With the draft in the rearview mirror, what is the most pressing issue on each AFC West team’s agenda?
Denver Broncos: The Broncos had a good free-agency period and they had a good draft. They made a good team better. There is no doubt this team thinks it is ready to make a serious run in 2013. So now it’s time to find some chemistry. Quarterback Peyton Manning, entering his second season with the team, recently talked about the importance of getting on the same page with his receivers. Manning said it often takes four years to totally be in sync with the players on the other end of his passes. Manning not only has to continue to strengthen his connection with incumbent receivers Demaryius Thomas and Eric Decker but also with a new weapon, Wes Welker, one of the free-agent prizes in the NFL this offseason. The group worked together on its own last month and is in the midst of the Broncos’ offseason program. Manning had great success with Thomas and Decker last season, and I’m sure he will work well with Welker, too. The passing game will be the key to whether Denver can be a Super Bowl team, so building a special chemistry is the team’s most pressing issue as Denver inches toward the 2013 season.
Kansas City Chiefs: The Chiefs have to get the Branden Albert situation settled. They talked to the Miami Dolphins about a deal for several weeks prior to the draft. It was never completed. Neither has closed the door on a trade, but the odds are good that Albert will stay in Kansas City -- although it's not totally out of the question that some other team gets into the picture. I think the Chiefs need to get Albert prepared to play in Kansas City. He wants a long-term deal, and if he doesn’t get one, he might pout. He has stayed away from voluntary workouts but said he will be with the team when mandatory sessions start. The team would still like to give Albert an extension after taking Central Michigan left tackle Eric Fisher with the No. 1 overall pick. Albert must realize that if he has a good season in Kansas City, it will increase his value in free agency next year if a long-term deal is not signed. This situation could be awkward, but both the Chiefs and Albert need each other for at least a year -- and they must all do it with a smile.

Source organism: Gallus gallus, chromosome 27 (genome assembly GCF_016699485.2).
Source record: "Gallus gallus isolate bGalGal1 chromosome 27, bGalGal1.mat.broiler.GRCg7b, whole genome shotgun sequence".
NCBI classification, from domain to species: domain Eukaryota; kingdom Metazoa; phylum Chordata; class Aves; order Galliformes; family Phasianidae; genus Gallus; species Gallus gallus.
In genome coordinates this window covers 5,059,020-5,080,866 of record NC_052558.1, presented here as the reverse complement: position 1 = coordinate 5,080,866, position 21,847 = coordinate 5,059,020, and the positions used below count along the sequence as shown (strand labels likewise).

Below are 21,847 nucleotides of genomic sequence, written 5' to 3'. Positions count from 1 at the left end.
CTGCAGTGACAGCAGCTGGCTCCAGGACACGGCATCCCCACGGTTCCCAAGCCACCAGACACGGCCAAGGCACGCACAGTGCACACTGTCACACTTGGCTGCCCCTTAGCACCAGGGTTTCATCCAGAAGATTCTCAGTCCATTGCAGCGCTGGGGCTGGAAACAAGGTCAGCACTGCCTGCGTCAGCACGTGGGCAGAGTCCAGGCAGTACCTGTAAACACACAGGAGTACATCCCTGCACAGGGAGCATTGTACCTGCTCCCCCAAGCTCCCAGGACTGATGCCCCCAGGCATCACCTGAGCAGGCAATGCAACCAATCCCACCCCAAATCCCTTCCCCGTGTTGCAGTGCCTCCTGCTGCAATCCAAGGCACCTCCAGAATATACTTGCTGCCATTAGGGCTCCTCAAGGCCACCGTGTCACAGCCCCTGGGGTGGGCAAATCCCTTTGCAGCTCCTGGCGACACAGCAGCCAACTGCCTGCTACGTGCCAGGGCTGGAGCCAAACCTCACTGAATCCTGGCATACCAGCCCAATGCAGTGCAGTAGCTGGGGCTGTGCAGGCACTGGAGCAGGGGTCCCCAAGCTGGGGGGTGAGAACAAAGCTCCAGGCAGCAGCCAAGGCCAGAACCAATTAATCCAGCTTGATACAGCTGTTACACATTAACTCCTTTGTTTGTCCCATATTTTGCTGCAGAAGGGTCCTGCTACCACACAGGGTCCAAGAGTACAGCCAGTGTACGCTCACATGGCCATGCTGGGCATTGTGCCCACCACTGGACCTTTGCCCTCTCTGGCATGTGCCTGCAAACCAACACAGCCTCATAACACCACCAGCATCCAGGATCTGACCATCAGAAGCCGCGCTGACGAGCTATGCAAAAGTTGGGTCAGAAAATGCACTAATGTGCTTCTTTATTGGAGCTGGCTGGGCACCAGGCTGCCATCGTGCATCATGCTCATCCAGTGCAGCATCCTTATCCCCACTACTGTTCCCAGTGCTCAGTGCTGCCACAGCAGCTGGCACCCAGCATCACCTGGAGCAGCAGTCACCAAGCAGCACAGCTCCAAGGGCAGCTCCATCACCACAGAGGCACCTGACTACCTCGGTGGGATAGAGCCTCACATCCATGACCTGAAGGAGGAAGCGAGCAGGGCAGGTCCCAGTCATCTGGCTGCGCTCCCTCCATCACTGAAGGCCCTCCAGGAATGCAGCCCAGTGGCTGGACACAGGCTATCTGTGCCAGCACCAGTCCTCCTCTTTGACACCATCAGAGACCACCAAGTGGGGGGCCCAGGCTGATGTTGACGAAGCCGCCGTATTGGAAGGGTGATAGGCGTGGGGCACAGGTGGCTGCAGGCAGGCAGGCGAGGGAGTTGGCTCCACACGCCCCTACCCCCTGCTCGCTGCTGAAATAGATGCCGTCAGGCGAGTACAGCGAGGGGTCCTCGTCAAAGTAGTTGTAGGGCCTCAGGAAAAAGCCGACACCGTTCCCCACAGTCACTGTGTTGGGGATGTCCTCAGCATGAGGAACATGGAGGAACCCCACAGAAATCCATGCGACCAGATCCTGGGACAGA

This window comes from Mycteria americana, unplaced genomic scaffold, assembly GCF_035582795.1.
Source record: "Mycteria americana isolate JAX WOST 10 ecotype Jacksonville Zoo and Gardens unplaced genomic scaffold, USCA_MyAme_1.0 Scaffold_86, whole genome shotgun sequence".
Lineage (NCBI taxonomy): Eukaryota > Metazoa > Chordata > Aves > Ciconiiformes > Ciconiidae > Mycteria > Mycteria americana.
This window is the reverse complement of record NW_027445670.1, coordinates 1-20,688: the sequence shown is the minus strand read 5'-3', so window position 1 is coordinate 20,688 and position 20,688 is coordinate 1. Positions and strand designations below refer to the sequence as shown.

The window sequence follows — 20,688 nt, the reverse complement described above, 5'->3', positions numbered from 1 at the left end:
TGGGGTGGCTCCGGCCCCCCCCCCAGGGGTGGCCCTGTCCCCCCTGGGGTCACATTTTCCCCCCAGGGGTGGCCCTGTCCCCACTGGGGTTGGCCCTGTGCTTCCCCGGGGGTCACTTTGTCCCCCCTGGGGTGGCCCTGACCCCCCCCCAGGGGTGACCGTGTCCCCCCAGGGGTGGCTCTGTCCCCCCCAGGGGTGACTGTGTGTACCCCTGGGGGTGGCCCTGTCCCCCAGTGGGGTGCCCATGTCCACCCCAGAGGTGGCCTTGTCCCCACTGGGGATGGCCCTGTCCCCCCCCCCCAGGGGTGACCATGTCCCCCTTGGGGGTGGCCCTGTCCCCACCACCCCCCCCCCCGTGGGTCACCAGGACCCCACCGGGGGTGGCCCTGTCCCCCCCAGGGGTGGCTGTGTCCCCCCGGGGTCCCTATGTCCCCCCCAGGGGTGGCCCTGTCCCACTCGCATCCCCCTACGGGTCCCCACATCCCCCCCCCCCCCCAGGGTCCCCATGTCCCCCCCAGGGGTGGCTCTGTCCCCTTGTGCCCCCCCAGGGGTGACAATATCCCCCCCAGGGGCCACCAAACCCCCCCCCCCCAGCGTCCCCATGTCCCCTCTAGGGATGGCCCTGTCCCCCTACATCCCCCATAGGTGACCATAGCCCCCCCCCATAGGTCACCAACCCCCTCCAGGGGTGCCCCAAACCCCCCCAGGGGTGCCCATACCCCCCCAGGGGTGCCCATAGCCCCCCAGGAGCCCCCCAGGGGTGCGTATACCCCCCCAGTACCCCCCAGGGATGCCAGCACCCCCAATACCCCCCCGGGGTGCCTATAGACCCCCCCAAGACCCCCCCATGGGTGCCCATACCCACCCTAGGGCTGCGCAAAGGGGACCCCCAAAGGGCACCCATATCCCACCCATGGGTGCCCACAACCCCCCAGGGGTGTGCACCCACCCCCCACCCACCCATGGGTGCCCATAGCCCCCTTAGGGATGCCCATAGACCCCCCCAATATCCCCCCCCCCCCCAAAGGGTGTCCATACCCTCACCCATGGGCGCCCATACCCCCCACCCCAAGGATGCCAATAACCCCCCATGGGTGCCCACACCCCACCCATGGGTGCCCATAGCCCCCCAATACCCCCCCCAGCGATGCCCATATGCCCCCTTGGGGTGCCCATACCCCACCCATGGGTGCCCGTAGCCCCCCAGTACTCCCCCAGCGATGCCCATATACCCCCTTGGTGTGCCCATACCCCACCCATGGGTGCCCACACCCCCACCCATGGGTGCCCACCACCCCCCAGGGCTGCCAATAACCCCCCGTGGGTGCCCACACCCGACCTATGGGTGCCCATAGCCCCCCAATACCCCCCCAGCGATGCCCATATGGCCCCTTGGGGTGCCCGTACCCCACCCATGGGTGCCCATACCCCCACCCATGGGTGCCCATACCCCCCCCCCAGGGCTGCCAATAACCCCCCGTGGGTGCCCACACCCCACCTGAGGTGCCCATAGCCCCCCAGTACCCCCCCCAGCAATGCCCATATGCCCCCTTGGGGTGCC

Oakland Raiders: It’s time for the Raiders to figure out their defense, where they might have as many as nine new starters -- a mind-blowing reality. It seems only defensive lineman Lamarr Houston and safety Tyvon Branch are safe. Second-year linebacker Miles Burris will have a role, but he will have to fight for a starting slot. Oakland must use upcoming organized team activities to build chemistry and explore which players are suited to which roles. Oakland could stay in a 4-3 base but also should utilize multiple looks and will likely see some 3-4 hybrid looks. Head coach Dennis Allen and his staff have to see these players on the field to figure out the right sets for the right players. Oakland is essentially starting with a blank canvas on defense -- exciting, unusual and scary all at once.
San Diego Chargers: The Chargers have a potentially strong group of young receivers. The once-weak area can become a strength not only for the immediate future, but for the long term. It’s time the Chargers figure out an attack utilizing Vincent Brown, Danario Alexander and rookie Keenan Allen, who could quickly become the centerpiece. Allen, a California product, was expected to be a top-30 pick, but a manageable knee issue dropped him all the way to the third round, where San Diego took him 76th overall. Former Indianapolis Colts general manager and current ESPN analyst Bill Polian said Allen could have a Reggie Wayne-like impact. Brown had a strong rookie season in 2011 and a great training camp before a broken ankle in the preseason ended his 2012 campaign. He is now completely healthy. Alexander starred after the Chargers signed him off the street during last season. These three players can be major toys for quarterback Philip Rivers. Figuring out how to get the most out of this trio must be a primary goal for new coach Mike McCoy, who proved in Carolina and Denver that he can have successful passing games.